The atrocious new UPN series Sex, Love & Secrets fails to drum up the slightest distinction even to be a guilty pleasure. This wannabe Melrose Place tries a hipper-than-thou aesthetic, repeatedly reminding us, through National Geographic-style documentary voiceover narration, “Be it Santa Claus, Twinkies, infidelity or murder, all humans keep secrets.”
The series follows a handful of late 20somethings orbiting the showbiz sun Los Angeles. None of the characters manage anything more than the barest of attempts to elevate from the stereotypes they are so tightly drawn. There’s the girl-next-door celebrity journalist Rose (Lauren German) and her rocker boyfriend Hank (James Stevenson). In the pilot, she is given her deceased ex-boyfriend’s ashes and told she would know just how he, Billy (Dylan Bruno), wanted his remains dispatched. She figures it out near the end of the episode, when she plays a cassette tape she’s found in a box of mementos, and the song triggers a fuzzed-up flashback showing the two of them rambling down a winding seaside highway, listening to the radio. The scene pinpoints the show’s misguided attempts to be clever and fresh by using production flourishes—like rapid camera zooms, faded-out flashbacks, and quick cuts—better suited for an action show than a relationship drama.
Charlie (Eric Balfour, splendid as Claire’s boyfriend on Six Feet Under) is the show’s most curious misguided effect. The lead ladies’ man in the series, he’s a hairstylist by trade and sexual dynamo by the writers’ good graces (though his own do makes it hard to believe anyone would let him handle hers). Yet it’s hard to fathom women so readily accept his advances. When he accompanies one evening’s prey, Gabrielle (Katie Cassidy), back to her apartment and into the shower, they’re interrupted by her boyfriend’s return. Conveniently, a roommate is summoned and convinced to enter the shower to create the illusion that she’s Charlie’s date. No surprise, the roommate is unable to resist throwing herself at this stranger. Score another one for Charlie and take the show’s believability down another notch.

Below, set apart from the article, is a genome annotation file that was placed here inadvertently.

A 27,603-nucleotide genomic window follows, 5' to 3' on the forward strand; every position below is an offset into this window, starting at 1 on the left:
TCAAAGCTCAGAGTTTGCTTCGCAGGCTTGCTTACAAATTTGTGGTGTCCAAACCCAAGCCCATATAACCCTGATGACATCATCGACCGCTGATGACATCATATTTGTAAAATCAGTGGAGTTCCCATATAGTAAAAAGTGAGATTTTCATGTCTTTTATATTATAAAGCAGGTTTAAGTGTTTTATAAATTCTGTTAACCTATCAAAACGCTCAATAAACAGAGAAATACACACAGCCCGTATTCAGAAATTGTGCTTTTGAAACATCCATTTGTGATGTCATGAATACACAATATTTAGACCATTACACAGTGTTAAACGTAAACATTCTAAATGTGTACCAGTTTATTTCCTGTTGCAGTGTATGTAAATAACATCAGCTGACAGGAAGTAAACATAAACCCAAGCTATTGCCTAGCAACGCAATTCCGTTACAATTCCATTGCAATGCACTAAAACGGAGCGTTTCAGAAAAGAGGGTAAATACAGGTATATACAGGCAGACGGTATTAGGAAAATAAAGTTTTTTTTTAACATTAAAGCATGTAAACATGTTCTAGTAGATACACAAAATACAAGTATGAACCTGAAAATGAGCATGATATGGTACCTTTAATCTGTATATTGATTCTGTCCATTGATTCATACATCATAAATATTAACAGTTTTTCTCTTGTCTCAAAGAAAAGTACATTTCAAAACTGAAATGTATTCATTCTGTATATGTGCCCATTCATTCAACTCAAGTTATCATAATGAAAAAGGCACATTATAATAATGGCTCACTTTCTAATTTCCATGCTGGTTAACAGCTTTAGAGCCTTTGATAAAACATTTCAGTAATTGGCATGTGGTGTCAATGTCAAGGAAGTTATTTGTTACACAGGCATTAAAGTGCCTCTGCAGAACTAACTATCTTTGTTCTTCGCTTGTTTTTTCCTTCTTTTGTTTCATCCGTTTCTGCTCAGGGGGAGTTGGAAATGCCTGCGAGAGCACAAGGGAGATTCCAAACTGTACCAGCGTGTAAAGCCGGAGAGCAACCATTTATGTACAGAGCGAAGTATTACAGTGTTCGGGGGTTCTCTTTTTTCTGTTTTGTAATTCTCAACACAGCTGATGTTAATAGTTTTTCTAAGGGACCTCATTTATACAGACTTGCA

What plot there is generally focuses on secrets. The ashes Rose ends up spreading over the sea are probably not Billy’s, as the pilot ends when he, or somebody that looks an awful lot like him, is shown sauntering into a bar the characters seem to have made their hang-out. Billy’s reappearance affects multiple lives, including that of bitchy publicist Jolene (Denise Richards), who still believes Rose stole Billy from her. Channeling Melrose‘s Amanda, Jolene sets her sights on Hank as a means to nasty retaliation.
In other words, stock characters in stock situations. To set off the navel-gazers, Love includes an object for their advice-giving, vixen-waiting-to-flower Nina (Tamara Taylor), a frumpily dressed workaholic doctor whose schedule leaves no time for love. She meets nerdy hipster Milo (Lucas Bryant), who is all set to become her roommate, and, because there’s that word “secrets” in the title, Milo is shown unpacking a gun. Through Milo, even the creepy-geek-as-potential-killer cliché gets to stretch its legs.
We don’t expect nighttime relationship dramas to be thrilling, but we have the right to expect an interesting character or two. Sex, Love & Secrets provides almost nothing to entice return viewing, which is probably just as well, since it won’t last past midseason replacements.